Bruno, Chief of Police: A Mystery of the French Countryside is a book that I would have gladly never have heard about. I didn’t like it when I read part of it for book group, but liked it somewhat more when I picked it up again as an audio book. Then I got tired of it once more and it was almost painful to listen to it after a while — not that the narrator was bad — he was pretty good, but I had no interest in the story — especially after Bruno and the other detective hooked up. I finished up reading the book last night and I will never revisit Bruno’s countryside again. What a waste of time.

Dad’s Winter Gift

One morning, during our annual Christmas visit to Illinois in the late 1980s, we awoke to trees covered in feathery crystals — a true winter wonderland. We exclaimed at the beauty and made plans to take photographs of the frost. We wondered what this was — we’d never seen Jack Frost’s work quite as lovely as this. Then Dad, matter-of-factly said, “Hoar frost.”

We looked at him and shook our heads. We’d never heard of hoar frost and how could he possibly know what this phenomenon was called? At some point we looked it up or talked to other people (no Internet on our phones back then) who confirmed that Dad was correct. If I recall correctly, he seemed rather proud that he knew something we didn’t.

I never forgot how beautiful this was and, while we occasionally see something similar on the grass in the Pacific Northwest, we never saw it as beautiful as it was in 1988. I hoped we would get it in Bethesda, but we never did.

We were recently in Illinois and besides spending time with family, and Dean being recognized by our Community College as the 2019 distinguished Alum, we visited some places that meant something to us. One of those was the cemetery where my father is buried. We almost passed it by, but I figured we were right there, so I asked Dean to stop. I trudged through the snow and placed a coin on three gravestones: my Grandmother and Grandfather Patrick’s joint gravestone, my cousin Jim’s gravestone and Dad’s gravestone. I told them hello and that I loved them.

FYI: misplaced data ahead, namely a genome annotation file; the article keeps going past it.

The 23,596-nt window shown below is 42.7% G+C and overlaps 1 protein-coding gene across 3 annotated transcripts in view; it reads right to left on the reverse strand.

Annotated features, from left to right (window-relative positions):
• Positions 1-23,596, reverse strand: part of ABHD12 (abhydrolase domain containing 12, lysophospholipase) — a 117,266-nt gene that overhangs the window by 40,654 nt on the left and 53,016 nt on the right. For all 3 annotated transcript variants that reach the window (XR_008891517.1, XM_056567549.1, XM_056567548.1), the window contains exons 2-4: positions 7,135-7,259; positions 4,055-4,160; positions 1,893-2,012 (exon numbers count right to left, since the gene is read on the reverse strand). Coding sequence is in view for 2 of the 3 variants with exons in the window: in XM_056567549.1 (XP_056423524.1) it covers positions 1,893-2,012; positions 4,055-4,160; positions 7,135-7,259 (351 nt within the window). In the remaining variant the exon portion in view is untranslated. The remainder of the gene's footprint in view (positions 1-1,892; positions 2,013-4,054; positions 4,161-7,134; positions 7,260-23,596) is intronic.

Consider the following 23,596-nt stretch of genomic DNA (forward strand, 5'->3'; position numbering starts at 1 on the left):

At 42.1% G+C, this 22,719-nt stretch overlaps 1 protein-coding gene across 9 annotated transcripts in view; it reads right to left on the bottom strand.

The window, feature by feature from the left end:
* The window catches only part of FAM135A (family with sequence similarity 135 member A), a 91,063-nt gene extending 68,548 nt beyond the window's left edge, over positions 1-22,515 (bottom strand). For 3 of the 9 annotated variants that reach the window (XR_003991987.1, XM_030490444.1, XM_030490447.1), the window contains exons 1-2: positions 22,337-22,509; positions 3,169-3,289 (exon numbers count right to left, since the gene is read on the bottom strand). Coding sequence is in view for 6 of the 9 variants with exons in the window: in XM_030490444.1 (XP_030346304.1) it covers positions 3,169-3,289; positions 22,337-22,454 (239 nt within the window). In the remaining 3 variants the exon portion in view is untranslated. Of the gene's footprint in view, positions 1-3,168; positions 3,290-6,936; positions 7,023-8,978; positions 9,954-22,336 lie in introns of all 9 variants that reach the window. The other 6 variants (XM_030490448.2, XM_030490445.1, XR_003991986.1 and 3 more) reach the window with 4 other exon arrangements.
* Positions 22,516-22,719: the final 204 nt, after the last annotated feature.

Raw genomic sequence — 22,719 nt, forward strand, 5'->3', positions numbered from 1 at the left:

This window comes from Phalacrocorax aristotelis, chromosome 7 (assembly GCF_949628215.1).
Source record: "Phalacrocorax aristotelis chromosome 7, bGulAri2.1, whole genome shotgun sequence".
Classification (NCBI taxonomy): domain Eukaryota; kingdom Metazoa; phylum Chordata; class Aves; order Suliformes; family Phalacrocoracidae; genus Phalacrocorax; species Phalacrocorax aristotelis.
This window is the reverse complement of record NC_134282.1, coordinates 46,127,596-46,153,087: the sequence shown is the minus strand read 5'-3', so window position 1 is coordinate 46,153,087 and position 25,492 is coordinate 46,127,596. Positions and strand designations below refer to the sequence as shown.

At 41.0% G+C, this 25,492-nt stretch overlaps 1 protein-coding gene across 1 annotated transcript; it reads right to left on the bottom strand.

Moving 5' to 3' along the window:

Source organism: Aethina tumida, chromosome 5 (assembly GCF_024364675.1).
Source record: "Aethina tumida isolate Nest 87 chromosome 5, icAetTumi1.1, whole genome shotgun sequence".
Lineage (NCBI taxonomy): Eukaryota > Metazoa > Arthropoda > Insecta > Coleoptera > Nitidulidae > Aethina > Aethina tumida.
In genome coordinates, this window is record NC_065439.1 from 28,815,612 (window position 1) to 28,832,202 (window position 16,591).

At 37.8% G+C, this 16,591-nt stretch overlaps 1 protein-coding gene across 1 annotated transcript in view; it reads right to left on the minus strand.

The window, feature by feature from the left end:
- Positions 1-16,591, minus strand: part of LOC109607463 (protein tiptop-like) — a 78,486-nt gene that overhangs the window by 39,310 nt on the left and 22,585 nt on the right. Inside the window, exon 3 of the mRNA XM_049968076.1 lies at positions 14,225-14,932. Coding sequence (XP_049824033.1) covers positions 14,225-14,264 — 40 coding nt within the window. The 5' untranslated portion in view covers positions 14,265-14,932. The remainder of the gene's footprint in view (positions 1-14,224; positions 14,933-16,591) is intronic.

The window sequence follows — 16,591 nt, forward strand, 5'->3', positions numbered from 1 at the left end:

Going back to the car I felt the only grief/nostalgia that I’d felt during the trip so far. Normally I have a lot of feelings when visiting my hometown, but this trip I’d had none until that cemetery visit.

My path through the snow

The next morning I awoke to hoar frost. The trees and bushes were covered in white feathery crystals. Dean had already been outside taking photographs and I went out in my pajamas and stockinged feet to take a few pictures. Later I took a video as the frost began falling off the trees.

After marveling at the frost I remembered that first time I’d seen it and fancied that Dad did this for me because I visited him the afternoon before. He knew how much I wanted to experience a hoar frost again and he used his weather superpower* to give it to me.


*The day we buried Dad there were tornados in the area that morning — one less than a mile from the cemetery. We joked that Dad wanted us to know he was pissed off.